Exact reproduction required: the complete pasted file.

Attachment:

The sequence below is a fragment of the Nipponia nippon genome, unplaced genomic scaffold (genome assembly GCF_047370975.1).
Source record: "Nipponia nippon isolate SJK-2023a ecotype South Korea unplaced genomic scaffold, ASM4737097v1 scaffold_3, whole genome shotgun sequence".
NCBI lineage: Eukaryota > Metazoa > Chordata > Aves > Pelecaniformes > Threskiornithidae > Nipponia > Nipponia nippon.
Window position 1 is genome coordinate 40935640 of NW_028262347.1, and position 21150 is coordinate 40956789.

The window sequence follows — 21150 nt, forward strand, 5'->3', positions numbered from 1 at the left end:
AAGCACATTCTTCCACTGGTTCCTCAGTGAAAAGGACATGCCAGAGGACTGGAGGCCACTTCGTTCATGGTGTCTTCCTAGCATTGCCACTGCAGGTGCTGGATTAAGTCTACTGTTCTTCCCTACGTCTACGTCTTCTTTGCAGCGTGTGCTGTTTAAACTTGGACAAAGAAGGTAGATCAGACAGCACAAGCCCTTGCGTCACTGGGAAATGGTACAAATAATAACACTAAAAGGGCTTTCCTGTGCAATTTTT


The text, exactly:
The sequence below is a fragment of the Nipponia nippon genome, unplaced genomic scaffold (genome assembly GCF_047370975.1).
Source record: "Nipponia nippon isolate SJK-2023a ecotype South Korea unplaced genomic scaffold, ASM4737097v1 scaffold_3, whole genome shotgun sequence".
NCBI lineage: Eukaryota > Metazoa > Chordata > Aves > Pelecaniformes > Threskiornithidae > Nipponia > Nipponia nippon.
Window position 1 is genome coordinate 40935640 of NW_028262347.1, and position 21150 is coordinate 40956789.

The window sequence follows — 21150 nt, forward strand, 5'->3', positions numbered from 1 at the left end:
AAGCACATTCTTCCACTGGTTCCTCAGTGAAAAGGACATGCCAGAGGACTGGAGGCCACTTCGTTCATGGTGTCTTCCTAGCATTGCCACTGCAGGTGCTGGATTAAGTCTACTGTTCTTCCCTACGTCTACGTCTTCTTTGCAGCGTGTGCTGTTTAAACTTGGACAAAGAAGGTAGATCAGACAGCACAAGCCCTTGCGTCACTGGGAAATGGTACAAATAATAACACTAAAAGGGCTTTCCTGTGCAATTTTT